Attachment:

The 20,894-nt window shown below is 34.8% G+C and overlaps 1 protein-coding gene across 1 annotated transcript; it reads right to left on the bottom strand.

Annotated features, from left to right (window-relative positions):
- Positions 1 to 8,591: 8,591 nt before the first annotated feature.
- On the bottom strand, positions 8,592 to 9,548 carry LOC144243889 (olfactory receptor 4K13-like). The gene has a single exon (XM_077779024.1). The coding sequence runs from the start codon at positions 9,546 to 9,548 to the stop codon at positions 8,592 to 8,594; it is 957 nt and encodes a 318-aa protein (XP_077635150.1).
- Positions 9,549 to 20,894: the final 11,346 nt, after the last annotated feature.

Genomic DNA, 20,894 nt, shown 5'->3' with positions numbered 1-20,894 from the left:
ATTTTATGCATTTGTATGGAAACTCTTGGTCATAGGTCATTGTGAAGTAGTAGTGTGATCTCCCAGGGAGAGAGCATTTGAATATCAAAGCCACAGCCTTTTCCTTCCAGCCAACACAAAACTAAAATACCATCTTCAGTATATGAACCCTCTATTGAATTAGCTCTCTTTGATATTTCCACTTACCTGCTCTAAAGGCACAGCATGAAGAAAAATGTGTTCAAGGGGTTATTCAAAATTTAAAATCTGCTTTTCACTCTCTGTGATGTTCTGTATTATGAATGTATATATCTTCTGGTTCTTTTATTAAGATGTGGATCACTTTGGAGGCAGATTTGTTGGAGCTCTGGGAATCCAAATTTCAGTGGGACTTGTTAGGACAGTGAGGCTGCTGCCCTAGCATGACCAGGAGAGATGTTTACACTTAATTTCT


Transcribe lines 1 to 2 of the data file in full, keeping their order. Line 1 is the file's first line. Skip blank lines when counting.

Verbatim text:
The 20,894-nt window shown below is 34.8% G+C and overlaps 1 protein-coding gene across 1 annotated transcript; it reads right to left on the bottom strand.

Annotated features, from left to right (window-relative positions):